The Ministry of Justice is conducting a statutory review of the 2013 Law on Combating Money Laundering and the Financing of Terrorism (Act) to consider:
- its performance since its introduction in 2013;
- and what should change.
The ministry aims to complete this review by the end of June 2022 and provide a report to the minister.
A summary document was released by the ministry for comment. The scope of the statutory review of the Law and its impact on the fight against money laundering and the financing of terrorism (AML / CFT) is large and far-reaching, with the main areas of intervention, including:
- Institutional arrangements and management: The ministry will review the fundamentals of the Act, including what it aims to achieve, its risk-based approach to the preparation of regulations and the structure of the plan. It will also examine whether the right agencies and the right people are involved and whether they have been given the powers they need to carry out their work.
- Scope of the law: This involves a review of who should have AML / CFT obligations, including clarifying when international companies have obligations under the law.
- Supervision, regulation and enforcement: The ministry will review how companies are currently supervised to ensure that they comply with their AML / CFT obligations. He will see if the offenses and penalties provided by law are still appropriate. In particular, the ministry would like to determine whether sanctions are appropriate for employees, senior executives and company directors to ensure that the people who actually make the decisions in a company can be held accountable.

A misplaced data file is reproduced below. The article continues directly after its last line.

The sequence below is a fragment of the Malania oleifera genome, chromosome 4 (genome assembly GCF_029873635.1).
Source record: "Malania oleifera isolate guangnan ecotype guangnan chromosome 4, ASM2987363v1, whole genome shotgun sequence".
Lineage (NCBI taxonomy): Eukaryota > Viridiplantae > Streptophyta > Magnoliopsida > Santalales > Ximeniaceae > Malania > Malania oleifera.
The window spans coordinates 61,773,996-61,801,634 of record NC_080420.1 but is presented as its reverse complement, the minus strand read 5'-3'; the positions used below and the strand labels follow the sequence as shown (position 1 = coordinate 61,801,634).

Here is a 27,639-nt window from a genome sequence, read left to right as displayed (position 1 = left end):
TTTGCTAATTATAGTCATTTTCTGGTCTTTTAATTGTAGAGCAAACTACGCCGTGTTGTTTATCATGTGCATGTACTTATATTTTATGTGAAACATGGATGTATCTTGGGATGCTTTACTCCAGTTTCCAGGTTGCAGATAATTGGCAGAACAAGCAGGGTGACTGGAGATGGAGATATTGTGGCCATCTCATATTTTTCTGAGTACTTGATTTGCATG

- Preventive measures: This section of the review will examine whether measures currently required by law for businesses to take (for example, customer due diligence checks) effectively protect businesses against the harm associated with money laundering and the financing of terrorism.
- Other issues or topics and minor changes: The ministry will examine other issues such as the use of technology, including digital identity services, privacy and protection of information and how to harmonize New Zealand’s AML / CFT regime with that of Australia.
Underlying the above, the ministry recognizes that while anti-money laundering laws are important, they can sometimes make things too difficult for people and businesses. This indicates that the ministry’s review will seek to balance a comprehensive and robust AML / CFT regime against the identified risks while allowing individuals and businesses to operate without disproportionate compliance obligations.
The public consultation ends on December 3, 2021 (via an online survey or an email submission). There will be further targeted consultations with the private sector and communities from February 2022 to April 2022, with the review ending by June 30, 2022.